ASHAV. So, ADONAI has ALREADY come to dwell in Zion, according to Zech 8:3, but is still EXPECTED
to dwell in Zion according to Greek Zech. This is made even
more poignant by the use of IMPERFECT)
8:4 "Thus says ADONAI of
'Old men and old women will again sit (QAL
Imperfect, no waw) in the streets of Jerusalem,
each man with his staff in his hand because of
8:5 'And the streets of the city will be
filled (Niphal Impf, no waw) with boys and girls playing in its streets.'
8:6 "Thus says ADONAI of hosts, 'If
it WILL BE TOO DIFFICULT/ASTONISHING (Niphal
impf) in the sight of the remnant of this people in those days,
WILL IT [ALSO] BE TOO
DIFFICULT/ASTONISHING (Niphal impf) in My sight?'
declares ADONAI of hosts.
So, there clearly seems to be a distinction in
the Masoretic Text between past and future events: ADONAI is CURRENTLY in Zion,
having just returned as the Exiles are restored to the Land. As a result,
old people and children will one day have no fear to amuse themselves out in
the open, as the Divine Government is established (in the future).
However, Greek Zechariah seems to see all these
events as future.
If we continue through the chapter, Hebrew Zech
8:7 uses a Hiphil participle to speak of Adonai saving His people: so, He is
rescuing them in Zechariah’s day (or rather, the author of Zechariah presents
them as concurrent with the historical period of Zechariah 8, regardless of
when or by whom Zechariah may actually have been written/redacted).
Greek Zech (contra NASB,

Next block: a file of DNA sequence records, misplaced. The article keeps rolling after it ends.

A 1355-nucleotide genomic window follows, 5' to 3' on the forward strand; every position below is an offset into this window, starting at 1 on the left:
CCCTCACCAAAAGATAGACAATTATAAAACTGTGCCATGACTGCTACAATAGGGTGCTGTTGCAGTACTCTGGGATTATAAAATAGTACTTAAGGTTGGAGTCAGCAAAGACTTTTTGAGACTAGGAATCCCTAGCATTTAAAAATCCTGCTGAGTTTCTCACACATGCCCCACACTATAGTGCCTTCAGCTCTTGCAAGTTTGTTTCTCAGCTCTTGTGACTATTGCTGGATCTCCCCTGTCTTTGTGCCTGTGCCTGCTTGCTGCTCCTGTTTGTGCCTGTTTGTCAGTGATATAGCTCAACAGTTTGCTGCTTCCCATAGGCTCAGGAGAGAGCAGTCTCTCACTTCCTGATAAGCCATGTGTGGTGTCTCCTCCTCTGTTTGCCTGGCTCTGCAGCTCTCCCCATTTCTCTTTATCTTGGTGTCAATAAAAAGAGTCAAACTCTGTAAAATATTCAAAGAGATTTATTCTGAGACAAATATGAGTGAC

incidentally) translates this as PRESENT TENSE (anasozo), not as future (anasoso)
A similar shift can be seen beginning in
Zech 8:8, where Hebrew perfects are translated as Greek future tense.
My issue with the text is that the use of qatal,
yiqtol and wayiqtol forms in the Hebrew seems very deliberately
designed to layer the temporal features of the oracles: Adonai HAS
ALREADY begun to dwell in Zion; old people and children will one day sit/play
in the streets; Adonai is currently rescuing His remnant; then in verse 8: “I
HAVE brought them, I HAVE SETTLED them, I WILL BE their G-d.
Colleagues: What are your thoughts on this comparison of
Hebrew and Greek Zechariah?
As far as I can tell, there are no textual variants to suggest that the
differences are due to a different Vorlage, and no Greek witnesses seem to
attest to readings of the Hebrew close to mine.
This would suggest that the differences between the Greek and Hebrew may be
motivated by the original Greek translator's desire to show these actions as
future. For instance, if the Greek translator produced his text during the
Seleucid or Ptolemaic period, he may have wanted to present the Restoration as
something that had not yet commenced in Zechariah's day; while the author of
Hebrew Zechariah may have wanted to encourage the Returnees by describing
events as present realities.
Of course, I also have to rule out other possible reasons
for this apparent translation shift (such as aspectual concerns, or other
intra-textual influences, etc).
So, do these texts give us different viewpoints of the events they represent in
I appreciate any feedback you have to offer.
Th.M. Candidate, Old Testament